The Phantom Stranger exists purely as an enigma. By definition, he is undefined. He possesses great magical powers but no one knows the source of his power or his limits. No one calls him friend or knows of his origins or ultimate goals. He is forever cursed to be... a stranger.
The central appeal of The Phantom Stranger lies in this concept. By being nothing specific, he can be everything and anything a writer needs him to be. Need a prophetic warning delivered but don't want the all-knowing wizard solving all your problems? Bring out The Phantom Stranger, who is allowed to share knowledge but frequently forbidden to help directly. Want a straight-man for the hero questioning his resolve o to speak to? The Phantom Stranger's your man. Find yourself needing a magical cavalry to show up and tip the balance of battle at the last minute? The Phantom Stranger will be there.
At least, that is how it was before Phantom Stranger #0...
To sustain interest, a protagonist must hook either our sympathy o r our interest. The Phantom Stranger depends upon an aura of mystery to work as a character. The mystery of who he is was and what he might do at any time inspires interest. With this issue, Dan Didio gives definition and a full back-story to a character that never had any. And The Phantom Stranger suffers greatly for it.
By taking away that mystery, Dan Didio has taken away the very core of the character. This might have worked to the character's favor had Didio found a way to establish sympathy for The Phantom Stranger and reforged him into a character people could relate to. It would be completely missing the point of his being as much a stranger to the reader as the other characters in the DCU but it would, at least, be something. It is hard, however, to imagine many readers being able to sympathize with The Phantom Stranger when his background now says , n no uncertain terms, that he is the most infamous traitor in the whole of Western literature.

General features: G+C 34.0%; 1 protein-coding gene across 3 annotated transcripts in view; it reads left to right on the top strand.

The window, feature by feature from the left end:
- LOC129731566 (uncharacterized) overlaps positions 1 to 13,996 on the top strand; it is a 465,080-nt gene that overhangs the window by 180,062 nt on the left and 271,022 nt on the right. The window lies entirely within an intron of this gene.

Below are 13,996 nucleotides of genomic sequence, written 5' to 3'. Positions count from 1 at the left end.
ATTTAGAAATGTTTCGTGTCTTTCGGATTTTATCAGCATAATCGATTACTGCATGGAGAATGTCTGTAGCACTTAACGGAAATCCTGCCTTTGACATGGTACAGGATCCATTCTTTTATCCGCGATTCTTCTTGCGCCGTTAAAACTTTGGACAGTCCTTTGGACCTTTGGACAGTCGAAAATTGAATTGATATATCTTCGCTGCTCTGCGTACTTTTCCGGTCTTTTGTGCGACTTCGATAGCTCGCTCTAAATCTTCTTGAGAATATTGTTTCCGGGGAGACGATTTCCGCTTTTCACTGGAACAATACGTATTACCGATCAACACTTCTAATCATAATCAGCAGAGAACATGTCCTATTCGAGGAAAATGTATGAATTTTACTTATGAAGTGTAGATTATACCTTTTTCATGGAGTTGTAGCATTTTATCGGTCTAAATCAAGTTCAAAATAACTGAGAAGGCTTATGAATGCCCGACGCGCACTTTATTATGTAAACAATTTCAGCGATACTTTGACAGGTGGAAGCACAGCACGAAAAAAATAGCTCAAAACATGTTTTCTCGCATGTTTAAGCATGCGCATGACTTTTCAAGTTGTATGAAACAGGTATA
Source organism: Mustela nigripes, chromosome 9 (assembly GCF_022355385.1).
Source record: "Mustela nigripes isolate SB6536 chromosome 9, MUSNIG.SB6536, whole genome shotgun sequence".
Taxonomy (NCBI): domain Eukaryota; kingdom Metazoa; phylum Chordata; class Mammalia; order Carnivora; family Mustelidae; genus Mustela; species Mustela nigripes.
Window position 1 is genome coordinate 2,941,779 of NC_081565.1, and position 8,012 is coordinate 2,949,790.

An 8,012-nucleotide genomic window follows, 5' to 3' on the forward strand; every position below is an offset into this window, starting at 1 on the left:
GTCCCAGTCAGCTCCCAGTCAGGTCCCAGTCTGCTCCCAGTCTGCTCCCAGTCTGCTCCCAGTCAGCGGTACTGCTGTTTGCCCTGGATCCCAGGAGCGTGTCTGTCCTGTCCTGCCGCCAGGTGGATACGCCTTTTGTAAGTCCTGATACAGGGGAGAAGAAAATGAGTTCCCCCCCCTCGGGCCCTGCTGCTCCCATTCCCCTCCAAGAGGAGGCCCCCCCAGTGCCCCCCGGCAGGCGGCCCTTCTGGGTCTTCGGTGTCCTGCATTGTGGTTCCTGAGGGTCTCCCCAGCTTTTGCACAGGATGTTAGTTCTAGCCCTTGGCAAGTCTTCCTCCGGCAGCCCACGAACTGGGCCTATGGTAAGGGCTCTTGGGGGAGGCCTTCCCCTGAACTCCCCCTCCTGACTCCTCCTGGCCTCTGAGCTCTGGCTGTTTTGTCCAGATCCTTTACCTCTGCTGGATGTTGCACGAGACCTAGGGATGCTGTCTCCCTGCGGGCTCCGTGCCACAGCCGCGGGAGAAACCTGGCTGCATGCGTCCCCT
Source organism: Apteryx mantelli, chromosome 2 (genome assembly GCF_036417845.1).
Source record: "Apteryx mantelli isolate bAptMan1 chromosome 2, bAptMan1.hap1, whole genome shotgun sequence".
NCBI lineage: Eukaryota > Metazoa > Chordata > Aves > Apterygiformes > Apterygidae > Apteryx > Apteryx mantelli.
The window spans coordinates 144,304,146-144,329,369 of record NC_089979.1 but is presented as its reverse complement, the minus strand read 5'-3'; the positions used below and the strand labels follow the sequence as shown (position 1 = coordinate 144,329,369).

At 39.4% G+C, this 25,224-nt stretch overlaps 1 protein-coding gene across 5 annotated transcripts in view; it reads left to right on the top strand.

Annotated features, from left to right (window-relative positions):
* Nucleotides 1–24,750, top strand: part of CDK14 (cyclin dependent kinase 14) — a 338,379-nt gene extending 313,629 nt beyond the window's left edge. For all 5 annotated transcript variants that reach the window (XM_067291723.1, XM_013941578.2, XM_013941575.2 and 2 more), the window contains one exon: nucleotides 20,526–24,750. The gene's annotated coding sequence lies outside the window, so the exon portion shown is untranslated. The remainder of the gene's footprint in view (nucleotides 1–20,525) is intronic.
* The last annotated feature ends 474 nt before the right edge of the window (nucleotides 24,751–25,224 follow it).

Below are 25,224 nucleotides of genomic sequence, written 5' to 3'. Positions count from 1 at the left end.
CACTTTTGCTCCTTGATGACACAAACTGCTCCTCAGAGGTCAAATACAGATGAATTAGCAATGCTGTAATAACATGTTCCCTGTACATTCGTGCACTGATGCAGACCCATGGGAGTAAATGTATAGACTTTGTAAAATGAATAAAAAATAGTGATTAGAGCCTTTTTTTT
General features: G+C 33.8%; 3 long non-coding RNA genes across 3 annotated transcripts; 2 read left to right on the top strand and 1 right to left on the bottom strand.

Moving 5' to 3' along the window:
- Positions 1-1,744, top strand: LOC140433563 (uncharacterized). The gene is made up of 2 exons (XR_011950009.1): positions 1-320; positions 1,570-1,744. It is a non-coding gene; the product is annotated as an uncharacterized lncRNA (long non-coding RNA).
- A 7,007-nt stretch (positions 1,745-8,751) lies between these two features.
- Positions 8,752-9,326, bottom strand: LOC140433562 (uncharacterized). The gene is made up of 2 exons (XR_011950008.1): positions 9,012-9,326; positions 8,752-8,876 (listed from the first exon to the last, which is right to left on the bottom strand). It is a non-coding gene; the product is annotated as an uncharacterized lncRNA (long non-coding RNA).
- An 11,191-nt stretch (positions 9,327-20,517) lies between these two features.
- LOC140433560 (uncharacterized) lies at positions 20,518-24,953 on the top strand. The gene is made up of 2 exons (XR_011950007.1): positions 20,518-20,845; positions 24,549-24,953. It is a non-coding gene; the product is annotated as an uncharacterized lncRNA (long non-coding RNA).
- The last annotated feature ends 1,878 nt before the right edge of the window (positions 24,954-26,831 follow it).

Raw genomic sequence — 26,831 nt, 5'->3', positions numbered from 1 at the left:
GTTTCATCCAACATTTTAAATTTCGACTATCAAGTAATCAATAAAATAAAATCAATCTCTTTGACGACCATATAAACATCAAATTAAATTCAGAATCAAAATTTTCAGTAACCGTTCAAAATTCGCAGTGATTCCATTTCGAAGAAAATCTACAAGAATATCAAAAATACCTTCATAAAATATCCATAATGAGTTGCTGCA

Yes, you read that right. The Phantom Stranger now wears a necklace of silver coins along with his famous blue cloak - the price he was paid for betraying his best friend. The name is never said but between that hint and the fact that The Phantom Stranger hung himself in shame for his betrayal of his best friend, it is safe to say that he was originally Judas Iscariot.
To say that this is theologically uncomfortable is an understatement. And all of this is before the main plot, where The Phantom Stranger - under direction from a voice that could be either a higher being or the council of wizards that judged him - is instructed to lure a cop named Jim Corrigan into a trap. Why? To bring about the birth to an angel of vengeance... a.k.a. The Spectre. And it is at this point, we move past the theologically uncomfortable and into outright blasphemy.
Why? Why is Judas being judged by a council of magicians rather than God himself? If you're going to imply The Phantom Stranger is Judas, why chicken out on him receiving orders from God himself? Why is the New Testament God creating an Old Testament angel of vengeance? Why is God actively encouraging one man's Wrath by empowering him while condemning another man for his Greed? And who is going to care enough about these questions to read another issue of this dreck? Not me, folks. Not even morbid curiosity can drive me to look at this train wreck again. Still, I must complement Brent Anderson and Scott Hanna. They make this stinker of a story look far better than it has any right to.
Phantom Stranger #0 is perhaps the closest thing I have ever seen to a perfect failure. From base concept to final execution, no portion of this book manages to be satisfying. This book succeeds only as a symbol of everything that is wrong with DC Comics in the New 52 era. You know there's something wrong seriously with a universe where Roy Harper does not have a clear background but The Phantom Stranger does.